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With a Broad Brush

At first glance, they’re just random splashes of color. But as your eyes adjust, you might find some surprising images of Yoel Turgeman’s inner world

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“What do you see?” asks artist Yoel Turgeman, as I slowly advance through the giant canvases that make up Turgeman’s gallery in Tzfat’s artists’ quarter. What do I see? It’s a little awkward to admit, but mostly just random splashes of color. Still, these are the masterstrokes of a great artist. So great, that I can’t even figure out what he’s created.

“Try to look deeper,” he says encouragingly, and I’m glad he’s not insulted. I sharpen my gaze, continuing to stare at the various shades of blue, shifting my eyes to brown hues and glimmering sparks, and then suddenly, emerging out of this chaotic mass of color, I see it — a man standing in prayer. A deeper look and he seems to be leaning on a staff for support.

Before I can answer, Turgeman is talking again. “Now,” he says, “you are beginning to listen to your neshamah. You’re no longer looking at it only with your intellectual understanding. You broke through the constraints of logic, and that’s how you grasped it. I’ll tell you the truth, the ones who appreciate my paintings most are children under ten or people over seventy-five. Their vision is pure — the young ones because it hasn’t yet been corrupted, and the older ones because they’ve lived long enough to know that what you see at first glance is not necessarily reality.”

Yoel Turgeman, who splits his day between painting and learning Torah, recently completed his 613th painting, (“my taryag picture”), and while the world record holder was Palbo Picasso (he created an estimated 13,500 paintings), it might be a record for a living artist. Yet if you’re expecting to see a gallery full of pastorals or portraits, you’re missing his secret. In maybe ten percent of his works, you can say definitively “that’s a leaf,” or “that’s a flower.” All the other paintings are streaks of color that leave an open window for each person’s unique interpretation.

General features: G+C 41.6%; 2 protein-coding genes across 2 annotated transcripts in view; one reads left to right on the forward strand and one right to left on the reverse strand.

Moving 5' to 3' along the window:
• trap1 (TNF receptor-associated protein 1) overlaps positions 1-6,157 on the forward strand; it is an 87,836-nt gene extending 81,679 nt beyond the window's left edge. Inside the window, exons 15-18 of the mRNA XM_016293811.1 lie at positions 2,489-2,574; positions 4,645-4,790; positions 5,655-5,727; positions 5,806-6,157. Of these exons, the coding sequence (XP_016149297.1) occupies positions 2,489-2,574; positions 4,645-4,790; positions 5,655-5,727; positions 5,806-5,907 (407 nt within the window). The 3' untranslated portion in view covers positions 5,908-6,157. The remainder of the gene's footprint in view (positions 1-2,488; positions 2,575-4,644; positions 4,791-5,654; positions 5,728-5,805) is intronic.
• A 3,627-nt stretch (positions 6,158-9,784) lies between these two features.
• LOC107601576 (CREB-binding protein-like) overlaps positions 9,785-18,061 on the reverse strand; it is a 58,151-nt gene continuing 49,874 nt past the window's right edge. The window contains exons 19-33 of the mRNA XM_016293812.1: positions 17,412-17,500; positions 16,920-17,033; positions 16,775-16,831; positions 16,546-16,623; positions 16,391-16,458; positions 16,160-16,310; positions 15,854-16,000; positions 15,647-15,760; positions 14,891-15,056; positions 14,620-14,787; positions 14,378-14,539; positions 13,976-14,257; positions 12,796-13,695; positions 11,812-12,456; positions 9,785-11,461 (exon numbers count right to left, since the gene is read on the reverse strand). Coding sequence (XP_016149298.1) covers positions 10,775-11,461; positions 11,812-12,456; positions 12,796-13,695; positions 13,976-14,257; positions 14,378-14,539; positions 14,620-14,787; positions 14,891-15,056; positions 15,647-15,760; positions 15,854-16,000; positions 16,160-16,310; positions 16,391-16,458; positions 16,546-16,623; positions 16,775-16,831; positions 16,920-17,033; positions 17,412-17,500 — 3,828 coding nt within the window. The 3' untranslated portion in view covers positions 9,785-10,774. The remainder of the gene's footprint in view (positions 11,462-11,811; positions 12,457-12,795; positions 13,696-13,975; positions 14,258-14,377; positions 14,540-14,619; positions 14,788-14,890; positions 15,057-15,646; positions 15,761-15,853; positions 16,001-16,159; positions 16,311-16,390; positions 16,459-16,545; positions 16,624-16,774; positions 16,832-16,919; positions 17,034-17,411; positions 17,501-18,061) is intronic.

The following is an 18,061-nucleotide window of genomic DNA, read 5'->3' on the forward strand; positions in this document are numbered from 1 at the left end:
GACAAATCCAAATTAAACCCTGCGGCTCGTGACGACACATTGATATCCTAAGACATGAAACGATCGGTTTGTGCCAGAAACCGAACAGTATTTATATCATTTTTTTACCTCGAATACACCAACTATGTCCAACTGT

French-born Turgeman, 59, was a talmid of Rav Chaim Chaikin, the rosh yeshivah in Aix-les-Bains and a primary disciple of the Chofetz Chaim. But although he had a “litvish” Torah education, he’s a spiritual mix. He comes from a line of illustrious Moroccan rabbanim — his grandfather was Rav Moshe Turgeman, the rebbi of the Baba Sali.

A talmid chacham who also serves as an Education Ministry supervisor and consultant for art education in various institutions, Turgeman says his inspiration comes primarily from Torah and an emunah connection, and that’s why, when he was invited to give art courses in the chareidi sector, he made it clear that he wouldn’t be teaching the conventional discipline that emerged in the churches of the Renaissance era. Instead, he wrote his own syllabus, in order, he says, “to return to the roots of Jewish art.”

“Who is a true artist? It’s a person who stands and prays to HaKadosh Baruch Hu,” he says. “In the non-Jewish world, they put the artist on a pedestal to turn him into some heroic figure, but a Jewish artist understands that he’s only a conduit through which art flows into the world from Hashem.”

Maybe that’s the reason Turgeman never reveals the meaning of his paintings immediately, but instead gives people time to identify it on their own. “What will it help them to hear my ego talking?” he explains. “I want them to hear their own thoughts. Maybe that’s why every person ultimately sees in my paintings simply… himself.”

(Excerpted from Mishpacha, Issue 777)

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